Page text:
"eek urk" -> "red of another hue"
			 Error, newname "red of another hue" matches the existing "red" instance.

	   INDOM -> newdomain.newserial

	       Modifies the metadata for the instance domain and every metric associated with the
	       instance domain.  As a special case, newserial could be an  asterisk  ``*''  which
	       means  use serial from the indom rewriting rule, although this is most useful when
	       serial is also an asterisk.  So for example:
		   indom 29.* { indom -> 109.* }
	       will move all instance domains from domain 29 to domain 109.

	   INDOM -> DUPLICATE newdomain.newserial

	       A special case of the previous INDOM clause where the instance domain is a  dupli-
	       cate  copy of the domain.serial instance domain from the indom rewriting rule, and
	       then any mapping rules are applied  to  the  copied  newdomain.newserial  instance
	       domain.	This is useful when a PMDA is split and the same instance domain needs to
	       be replicated for domain domain and domain newdomain.  So for example if the  met-
	       rics  foo.one and foo.two are both defined over instance domain 12.34, and foo.two
	       is moved to another PMDA using domain 27, then the following rewriting rules could
	       be used:
		   indom 12.34 { indom -> duplicate 27.34 }
		   metric foo.two { indom -> 27.34 pmid -> 27.*.*  }

	   INST oldid -> newid

	       The instance identified by the internal instance identifier oldid is renumbered to
	       newid.  Both oldid and newid are integers in the range 0 to 231-1.

	       As a special case, newid may be the keyword DELETE and  then  the  instance  oldid
	       will  be  expunged  from outlog which removes it from the instance domain metadata
	       and removes all values of this instance for all the associated metrics.

       A metric rewriting rule has the form:

       METRIC metricid { metricspec ...  }

       where metricid identifies one or more existing metrics from inlog using	either	a  metric
       name,  or the internal encoding for a metric's PMID as domain.cluster.item.  In the latter
       case, typically domain would be an integer in the range 1 to  510,  cluster  would  be  an
       integer in the range 0 to 4095, and item would be an integer in the range 0 to 1023.

       As  special  cases  item  could be an asterisk ``*'' which means the rule applies to every
       metric with a domain number of domain and a cluster number of cluster, or cluster could be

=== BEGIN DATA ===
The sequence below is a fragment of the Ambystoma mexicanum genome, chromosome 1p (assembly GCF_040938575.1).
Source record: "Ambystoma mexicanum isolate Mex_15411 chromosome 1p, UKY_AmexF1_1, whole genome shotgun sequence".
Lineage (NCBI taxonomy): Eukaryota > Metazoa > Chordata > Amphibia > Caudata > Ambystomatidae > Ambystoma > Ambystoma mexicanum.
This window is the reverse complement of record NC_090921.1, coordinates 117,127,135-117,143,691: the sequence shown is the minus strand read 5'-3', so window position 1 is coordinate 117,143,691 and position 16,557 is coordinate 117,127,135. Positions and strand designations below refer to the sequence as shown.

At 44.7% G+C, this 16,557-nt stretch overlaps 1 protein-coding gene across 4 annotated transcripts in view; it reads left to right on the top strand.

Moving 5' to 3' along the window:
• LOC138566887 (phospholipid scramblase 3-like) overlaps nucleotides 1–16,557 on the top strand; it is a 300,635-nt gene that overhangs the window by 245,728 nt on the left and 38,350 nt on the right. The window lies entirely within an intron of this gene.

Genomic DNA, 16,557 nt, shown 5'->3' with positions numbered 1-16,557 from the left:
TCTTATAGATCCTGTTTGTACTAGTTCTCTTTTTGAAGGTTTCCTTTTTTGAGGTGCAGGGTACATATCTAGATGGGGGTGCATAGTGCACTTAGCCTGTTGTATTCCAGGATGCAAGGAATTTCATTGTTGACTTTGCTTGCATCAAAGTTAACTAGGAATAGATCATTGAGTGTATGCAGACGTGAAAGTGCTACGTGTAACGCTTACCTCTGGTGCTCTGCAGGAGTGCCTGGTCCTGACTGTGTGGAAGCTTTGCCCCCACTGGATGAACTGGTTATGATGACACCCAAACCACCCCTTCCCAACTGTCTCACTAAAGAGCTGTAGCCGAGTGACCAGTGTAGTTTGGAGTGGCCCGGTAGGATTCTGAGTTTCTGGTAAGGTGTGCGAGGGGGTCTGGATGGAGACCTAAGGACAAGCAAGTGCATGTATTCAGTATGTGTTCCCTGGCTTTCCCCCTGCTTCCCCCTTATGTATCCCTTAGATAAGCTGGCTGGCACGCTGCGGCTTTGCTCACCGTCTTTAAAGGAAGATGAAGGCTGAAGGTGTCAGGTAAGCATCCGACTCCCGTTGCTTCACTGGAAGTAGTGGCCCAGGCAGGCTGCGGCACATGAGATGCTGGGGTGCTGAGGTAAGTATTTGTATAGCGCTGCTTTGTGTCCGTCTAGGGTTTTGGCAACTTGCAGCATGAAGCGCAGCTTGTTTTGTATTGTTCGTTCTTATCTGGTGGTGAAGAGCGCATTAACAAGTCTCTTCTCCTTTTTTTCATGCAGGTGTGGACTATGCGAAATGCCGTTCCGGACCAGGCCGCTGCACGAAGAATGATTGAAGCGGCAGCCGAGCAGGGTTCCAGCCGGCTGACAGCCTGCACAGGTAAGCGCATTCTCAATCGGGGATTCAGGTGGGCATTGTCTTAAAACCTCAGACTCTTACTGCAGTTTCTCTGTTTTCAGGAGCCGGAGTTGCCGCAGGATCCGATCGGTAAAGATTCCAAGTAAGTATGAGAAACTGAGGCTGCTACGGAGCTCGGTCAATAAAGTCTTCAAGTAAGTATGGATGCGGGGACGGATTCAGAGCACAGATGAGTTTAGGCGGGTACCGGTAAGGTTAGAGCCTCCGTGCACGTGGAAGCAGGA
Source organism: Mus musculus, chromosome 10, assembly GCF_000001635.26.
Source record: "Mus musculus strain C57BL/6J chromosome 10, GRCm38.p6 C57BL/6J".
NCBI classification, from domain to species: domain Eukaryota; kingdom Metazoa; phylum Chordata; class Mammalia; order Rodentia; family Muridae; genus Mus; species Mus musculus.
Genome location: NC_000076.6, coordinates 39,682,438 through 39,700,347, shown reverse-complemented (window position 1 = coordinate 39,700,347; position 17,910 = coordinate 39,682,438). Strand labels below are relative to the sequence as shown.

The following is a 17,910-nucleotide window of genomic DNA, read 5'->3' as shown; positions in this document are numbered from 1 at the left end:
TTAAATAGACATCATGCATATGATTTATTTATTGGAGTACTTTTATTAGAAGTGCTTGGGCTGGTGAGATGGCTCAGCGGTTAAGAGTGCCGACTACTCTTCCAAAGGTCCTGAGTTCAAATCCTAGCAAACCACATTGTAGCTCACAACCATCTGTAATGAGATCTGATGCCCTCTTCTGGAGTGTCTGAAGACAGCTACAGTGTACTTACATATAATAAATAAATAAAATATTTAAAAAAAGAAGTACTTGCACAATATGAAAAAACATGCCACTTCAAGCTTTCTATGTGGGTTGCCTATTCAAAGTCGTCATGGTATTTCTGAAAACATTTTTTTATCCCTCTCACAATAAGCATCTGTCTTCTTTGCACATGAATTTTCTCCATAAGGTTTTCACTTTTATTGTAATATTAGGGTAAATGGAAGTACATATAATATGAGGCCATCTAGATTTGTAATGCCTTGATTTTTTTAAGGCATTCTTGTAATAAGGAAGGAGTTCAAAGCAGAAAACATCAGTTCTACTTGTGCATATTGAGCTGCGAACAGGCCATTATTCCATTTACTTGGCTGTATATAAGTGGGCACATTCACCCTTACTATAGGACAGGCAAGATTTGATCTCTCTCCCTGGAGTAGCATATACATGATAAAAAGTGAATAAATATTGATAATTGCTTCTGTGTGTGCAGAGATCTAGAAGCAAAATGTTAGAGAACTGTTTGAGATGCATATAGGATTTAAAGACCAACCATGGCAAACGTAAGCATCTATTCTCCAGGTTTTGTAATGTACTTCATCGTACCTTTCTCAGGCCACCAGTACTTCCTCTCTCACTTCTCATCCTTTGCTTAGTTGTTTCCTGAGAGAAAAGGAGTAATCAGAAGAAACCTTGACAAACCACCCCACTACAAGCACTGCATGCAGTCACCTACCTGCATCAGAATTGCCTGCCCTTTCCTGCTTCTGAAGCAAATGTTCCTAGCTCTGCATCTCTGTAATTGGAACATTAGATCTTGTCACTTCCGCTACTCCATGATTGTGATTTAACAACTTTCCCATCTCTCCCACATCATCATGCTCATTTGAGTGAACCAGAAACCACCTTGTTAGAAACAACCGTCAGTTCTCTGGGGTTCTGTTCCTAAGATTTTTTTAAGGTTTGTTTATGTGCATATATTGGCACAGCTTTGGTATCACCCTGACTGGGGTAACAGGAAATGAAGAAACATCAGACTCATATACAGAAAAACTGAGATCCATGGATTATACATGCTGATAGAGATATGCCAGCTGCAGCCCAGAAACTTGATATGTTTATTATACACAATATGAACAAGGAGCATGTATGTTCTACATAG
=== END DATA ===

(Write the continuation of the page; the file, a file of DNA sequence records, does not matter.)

an  asterisk  which  means the rule applies to every metric with a domain number of domain
       and an item number of item, or both cluster and item could be asterisks, and rule  applies
       to every metric with a domain number of domain.

       If a designated metric is not in inlog the rule has no effect.

       The metricspec is zero or more of the following clauses:

	   DELETE

	       The  metric is completely removed from outlog, both the metadata and all values in
	       results are expunged.

	   INDOM -> newdomain.newserial [ pick ]

	       Modifies the metadata to change the instance domain  for  this  metric.	 The  new
	       instance domain must exist in outlog.

	       The  optional  pick  clause  may  be used to select one input value, or compute an
	       aggregate value from the instances in an  input	result,  or  assign  an  internal
	       instance identifier to a single output value.  If no pick clause is specified, the
	       default behaviour is to copy all input values from each input result to an  output
	       result,	however  if  the  input instance domain is singular (indom PM_INDOM_NULL)
	       then the one output value must be assigned an internal instance identifier,  which
	       is 0 by default, unless over-ridden by a INST or INAME clause as defined below.

	       The choices for pick are as follows:

	       OUTPUT FIRST
			   choose the value of the first instance from each input result

	       OUTPUT LAST choose the value of the last instance from each input result

	       OUTPUT INST instid
			   choose  the	value  of  the instance with internal instance identifier
			   instid from each result; the sequence of rewriting rules  ensures  the
			   OUTPUT  processing happens before instance identifier renumbering from
			   any associated indom rule, so instid should be  one	of  the  internal
			   instance identifiers that appears in inlog

	       OUTPUT INAME "name"
			   choose  the	value of the instance with name for its external instance
			   name from each result; the sequence of  rewriting  rules  ensures  the